The Strad's experts evaluate the latest string recordings
Brahms: Cello Sonatas no.1 in E minor & no.2 in F major. Schumann: Fünf Stücke in Volkston
Saturday, 01 March 2008
THE STRAD RECOMMENDS
Clive Greensmith (cello) Boris Berman (piano)
Biddulph Recordings 80226-2
As cellist of the Tokyo Quartet Clive Greensmith brings real chamber-music qualities to the Brahms sonatas, with the cello by turns prominent and the next moment falling away to suit the musical invention. If his selection of such central repertoire for his first solo disc seems a little unenterprising, he and his talented partner Boris Berman at least offer a different timbral palette by using a 19th-century Bechstein to obviate problems of balance. Certainly the piano sounds brighter than normal in the upper registers, although the closely recorded cello tends to diminish the overall dynamic impact.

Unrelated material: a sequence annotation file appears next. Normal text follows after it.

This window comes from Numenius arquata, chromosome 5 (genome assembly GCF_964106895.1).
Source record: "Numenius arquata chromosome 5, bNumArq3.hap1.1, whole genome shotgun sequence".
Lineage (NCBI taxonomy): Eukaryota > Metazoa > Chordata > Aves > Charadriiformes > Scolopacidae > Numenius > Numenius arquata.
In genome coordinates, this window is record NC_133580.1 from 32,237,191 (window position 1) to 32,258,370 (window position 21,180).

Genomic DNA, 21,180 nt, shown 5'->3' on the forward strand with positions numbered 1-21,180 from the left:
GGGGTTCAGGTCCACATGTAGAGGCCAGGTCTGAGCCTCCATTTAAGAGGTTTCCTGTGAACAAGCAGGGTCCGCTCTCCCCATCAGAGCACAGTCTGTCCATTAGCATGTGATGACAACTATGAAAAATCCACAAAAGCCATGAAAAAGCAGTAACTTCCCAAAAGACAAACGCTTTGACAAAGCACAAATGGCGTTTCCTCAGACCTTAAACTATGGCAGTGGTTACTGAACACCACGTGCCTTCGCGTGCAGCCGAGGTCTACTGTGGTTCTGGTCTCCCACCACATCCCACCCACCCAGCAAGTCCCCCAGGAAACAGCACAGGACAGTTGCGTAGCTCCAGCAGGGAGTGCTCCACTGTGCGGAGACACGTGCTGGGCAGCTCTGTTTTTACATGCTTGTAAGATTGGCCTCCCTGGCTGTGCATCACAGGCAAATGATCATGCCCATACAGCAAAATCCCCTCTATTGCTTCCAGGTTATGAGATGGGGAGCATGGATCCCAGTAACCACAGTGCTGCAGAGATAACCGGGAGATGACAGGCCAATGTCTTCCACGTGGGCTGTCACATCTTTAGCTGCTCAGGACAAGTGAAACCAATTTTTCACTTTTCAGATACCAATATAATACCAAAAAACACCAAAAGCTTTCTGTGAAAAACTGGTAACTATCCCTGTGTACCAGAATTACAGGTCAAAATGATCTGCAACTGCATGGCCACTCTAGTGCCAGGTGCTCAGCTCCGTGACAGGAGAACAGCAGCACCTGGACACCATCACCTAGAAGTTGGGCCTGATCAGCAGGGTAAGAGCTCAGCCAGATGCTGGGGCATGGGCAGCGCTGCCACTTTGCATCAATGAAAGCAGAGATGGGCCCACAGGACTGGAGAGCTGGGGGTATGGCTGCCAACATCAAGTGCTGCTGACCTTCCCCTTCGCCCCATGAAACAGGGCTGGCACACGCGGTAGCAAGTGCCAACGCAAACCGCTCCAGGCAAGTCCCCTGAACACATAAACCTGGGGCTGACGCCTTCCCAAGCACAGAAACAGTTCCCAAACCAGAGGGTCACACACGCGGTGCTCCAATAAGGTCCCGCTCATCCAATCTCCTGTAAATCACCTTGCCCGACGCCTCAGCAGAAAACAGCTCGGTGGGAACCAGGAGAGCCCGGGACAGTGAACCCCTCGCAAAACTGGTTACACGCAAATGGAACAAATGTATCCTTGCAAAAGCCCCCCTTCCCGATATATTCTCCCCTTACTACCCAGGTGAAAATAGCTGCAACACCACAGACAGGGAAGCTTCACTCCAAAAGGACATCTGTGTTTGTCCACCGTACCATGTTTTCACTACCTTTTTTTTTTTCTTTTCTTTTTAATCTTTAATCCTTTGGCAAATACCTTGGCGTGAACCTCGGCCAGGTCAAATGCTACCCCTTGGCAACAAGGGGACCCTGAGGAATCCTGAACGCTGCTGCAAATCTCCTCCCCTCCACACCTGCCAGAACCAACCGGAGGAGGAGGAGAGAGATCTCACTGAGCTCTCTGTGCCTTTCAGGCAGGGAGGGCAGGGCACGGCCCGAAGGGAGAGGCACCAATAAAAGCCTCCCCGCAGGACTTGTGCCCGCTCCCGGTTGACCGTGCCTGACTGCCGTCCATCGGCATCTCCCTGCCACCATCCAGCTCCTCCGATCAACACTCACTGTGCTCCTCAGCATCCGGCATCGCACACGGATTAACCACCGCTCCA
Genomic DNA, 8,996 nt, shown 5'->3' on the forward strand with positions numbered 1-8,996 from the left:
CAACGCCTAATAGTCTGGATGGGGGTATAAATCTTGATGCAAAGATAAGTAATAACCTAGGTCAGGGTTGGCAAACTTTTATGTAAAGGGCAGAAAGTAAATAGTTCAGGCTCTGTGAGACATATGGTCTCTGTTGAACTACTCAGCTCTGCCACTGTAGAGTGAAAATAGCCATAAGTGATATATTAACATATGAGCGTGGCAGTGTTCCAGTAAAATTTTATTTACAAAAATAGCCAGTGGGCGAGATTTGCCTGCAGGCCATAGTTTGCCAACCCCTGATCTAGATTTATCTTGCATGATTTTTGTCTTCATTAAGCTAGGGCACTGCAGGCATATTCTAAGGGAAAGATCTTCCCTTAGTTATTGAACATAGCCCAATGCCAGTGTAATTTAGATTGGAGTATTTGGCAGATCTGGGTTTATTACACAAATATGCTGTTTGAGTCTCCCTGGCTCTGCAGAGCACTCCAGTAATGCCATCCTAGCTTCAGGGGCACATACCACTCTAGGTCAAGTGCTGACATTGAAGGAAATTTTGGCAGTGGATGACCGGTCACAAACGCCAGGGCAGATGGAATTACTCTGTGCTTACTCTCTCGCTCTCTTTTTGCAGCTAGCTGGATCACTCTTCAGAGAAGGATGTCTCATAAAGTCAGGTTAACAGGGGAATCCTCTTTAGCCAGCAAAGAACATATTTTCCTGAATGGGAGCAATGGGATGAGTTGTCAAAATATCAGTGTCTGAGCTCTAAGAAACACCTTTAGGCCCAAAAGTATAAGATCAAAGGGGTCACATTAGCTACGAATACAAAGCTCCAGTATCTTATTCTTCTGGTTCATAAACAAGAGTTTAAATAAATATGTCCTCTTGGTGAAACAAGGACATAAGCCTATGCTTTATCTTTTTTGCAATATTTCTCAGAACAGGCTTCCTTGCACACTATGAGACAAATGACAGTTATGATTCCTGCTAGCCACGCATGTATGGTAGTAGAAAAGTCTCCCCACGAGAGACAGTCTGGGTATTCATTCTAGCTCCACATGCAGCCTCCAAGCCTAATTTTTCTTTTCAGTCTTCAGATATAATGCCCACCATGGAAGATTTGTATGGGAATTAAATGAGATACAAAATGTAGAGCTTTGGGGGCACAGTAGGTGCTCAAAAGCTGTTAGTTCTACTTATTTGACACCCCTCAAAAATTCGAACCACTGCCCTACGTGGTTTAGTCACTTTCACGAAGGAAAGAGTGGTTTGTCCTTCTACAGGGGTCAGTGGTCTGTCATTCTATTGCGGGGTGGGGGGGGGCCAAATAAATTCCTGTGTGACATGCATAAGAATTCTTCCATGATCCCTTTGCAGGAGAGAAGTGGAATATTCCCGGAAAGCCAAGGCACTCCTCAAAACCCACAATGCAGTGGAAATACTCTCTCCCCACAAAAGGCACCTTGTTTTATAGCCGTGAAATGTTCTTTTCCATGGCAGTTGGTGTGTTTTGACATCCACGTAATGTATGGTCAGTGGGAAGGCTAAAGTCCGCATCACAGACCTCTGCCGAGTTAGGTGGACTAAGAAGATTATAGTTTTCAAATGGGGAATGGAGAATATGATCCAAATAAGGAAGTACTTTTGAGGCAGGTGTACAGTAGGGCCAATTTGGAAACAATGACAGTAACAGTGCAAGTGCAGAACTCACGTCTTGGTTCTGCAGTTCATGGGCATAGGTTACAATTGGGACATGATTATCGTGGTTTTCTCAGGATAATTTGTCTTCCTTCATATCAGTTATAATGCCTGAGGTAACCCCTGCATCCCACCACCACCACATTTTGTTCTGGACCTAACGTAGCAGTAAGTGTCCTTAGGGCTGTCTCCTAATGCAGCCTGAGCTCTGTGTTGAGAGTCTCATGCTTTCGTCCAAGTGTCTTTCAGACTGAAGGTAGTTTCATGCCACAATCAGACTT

Since there is no slow movement in the Brahms E minor, there’s an obvious temptation for interpreters to adopt a slower and broader tempo for the opening movement, a flaw in this performance where the development section seems a little laboured in places. Similarly the first movement of the F major perhaps needs a more pronounced delineation of the opening heroic fanfare figure, as well as a firmer sense of drive. Elsewhere in the same work the players are certainly poetic in the Adagio and exciting and fiery in the Allegro appassionata.
Schumann’s Five Pieces in Folk Style is a delightful set of cameos, including a few tricky passages, not least the awkward double-stops in the third movement, which Greensmith masters with ease and a honeyed tone on his 1736 ‘Paganini’ Stradivari. Occasionally both performers could have added a further pinch of character to proceedings, but this duo has an impressively well-honed sense of the idiom and delivers extremely musical performances.
From the March 2008 issue. Subscribe to The Strad or download our digital edition as part of a 30-day free trial.